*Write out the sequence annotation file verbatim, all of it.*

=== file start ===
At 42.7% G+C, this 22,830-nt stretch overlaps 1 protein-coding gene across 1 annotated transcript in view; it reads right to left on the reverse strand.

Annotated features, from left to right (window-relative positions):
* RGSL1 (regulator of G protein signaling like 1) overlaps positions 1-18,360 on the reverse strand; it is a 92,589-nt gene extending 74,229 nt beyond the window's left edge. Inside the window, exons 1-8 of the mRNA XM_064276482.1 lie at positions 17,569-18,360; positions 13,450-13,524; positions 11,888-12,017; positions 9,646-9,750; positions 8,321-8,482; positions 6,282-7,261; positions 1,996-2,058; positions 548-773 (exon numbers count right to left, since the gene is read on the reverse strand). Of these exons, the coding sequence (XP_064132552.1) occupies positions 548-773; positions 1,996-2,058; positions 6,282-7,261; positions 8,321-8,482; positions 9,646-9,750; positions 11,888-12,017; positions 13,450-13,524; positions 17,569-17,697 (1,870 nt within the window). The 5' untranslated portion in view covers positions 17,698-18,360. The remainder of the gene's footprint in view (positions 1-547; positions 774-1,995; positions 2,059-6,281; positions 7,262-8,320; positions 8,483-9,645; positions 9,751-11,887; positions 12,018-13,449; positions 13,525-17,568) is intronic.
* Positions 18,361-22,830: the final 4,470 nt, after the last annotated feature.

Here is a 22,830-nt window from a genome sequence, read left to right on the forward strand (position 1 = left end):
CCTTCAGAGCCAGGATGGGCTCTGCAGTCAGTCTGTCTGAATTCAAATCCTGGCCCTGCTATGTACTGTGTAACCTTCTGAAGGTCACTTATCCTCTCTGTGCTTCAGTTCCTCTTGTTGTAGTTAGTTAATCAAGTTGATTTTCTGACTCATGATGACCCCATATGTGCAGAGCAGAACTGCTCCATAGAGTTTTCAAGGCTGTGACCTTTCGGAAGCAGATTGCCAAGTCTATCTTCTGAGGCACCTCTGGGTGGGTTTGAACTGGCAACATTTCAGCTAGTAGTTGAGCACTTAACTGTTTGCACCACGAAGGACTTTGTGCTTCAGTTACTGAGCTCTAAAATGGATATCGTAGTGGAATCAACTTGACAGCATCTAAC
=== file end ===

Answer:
At 42.7% G+C, this 22,830-nt stretch overlaps 1 protein-coding gene across 1 annotated transcript in view; it reads right to left on the reverse strand.

Annotated features, from left to right (window-relative positions):
* RGSL1 (regulator of G protein signaling like 1) overlaps positions 1-18,360 on the reverse strand; it is a 92,589-nt gene extending 74,229 nt beyond the window's left edge. Inside the window, exons 1-8 of the mRNA XM_064276482.1 lie at positions 17,569-18,360; positions 13,450-13,524; positions 11,888-12,017; positions 9,646-9,750; positions 8,321-8,482; positions 6,282-7,261; positions 1,996-2,058; positions 548-773 (exon numbers count right to left, since the gene is read on the reverse strand). Of these exons, the coding sequence (XP_064132552.1) occupies positions 548-773; positions 1,996-2,058; positions 6,282-7,261; positions 8,321-8,482; positions 9,646-9,750; positions 11,888-12,017; positions 13,450-13,524; positions 17,569-17,697 (1,870 nt within the window). The 5' untranslated portion in view covers positions 17,698-18,360. The remainder of the gene's footprint in view (positions 1-547; positions 774-1,995; positions 2,059-6,281; positions 7,262-8,320; positions 8,483-9,645; positions 9,751-11,887; positions 12,018-13,449; positions 13,525-17,568) is intronic.
* Positions 18,361-22,830: the final 4,470 nt, after the last annotated feature.

Here is a 22,830-nt window from a genome sequence, read left to right on the forward strand (position 1 = left end):
CCTTCAGAGCCAGGATGGGCTCTGCAGTCAGTCTGTCTGAATTCAAATCCTGGCCCTGCTATGTACTGTGTAACCTTCTGAAGGTCACTTATCCTCTCTGTGCTTCAGTTCCTCTTGTTGTAGTTAGTTAATCAAGTTGATTTTCTGACTCATGATGACCCCATATGTGCAGAGCAGAACTGCTCCATAGAGTTTTCAAGGCTGTGACCTTTCGGAAGCAGATTGCCAAGTCTATCTTCTGAGGCACCTCTGGGTGGGTTTGAACTGGCAACATTTCAGCTAGTAGTTGAGCACTTAACTGTTTGCACCACGAAGGACTTTGTGCTTCAGTTACTGAGCTCTAAAATGGATATCGTAGTGGAATCAACTTGACAGCATCTAAC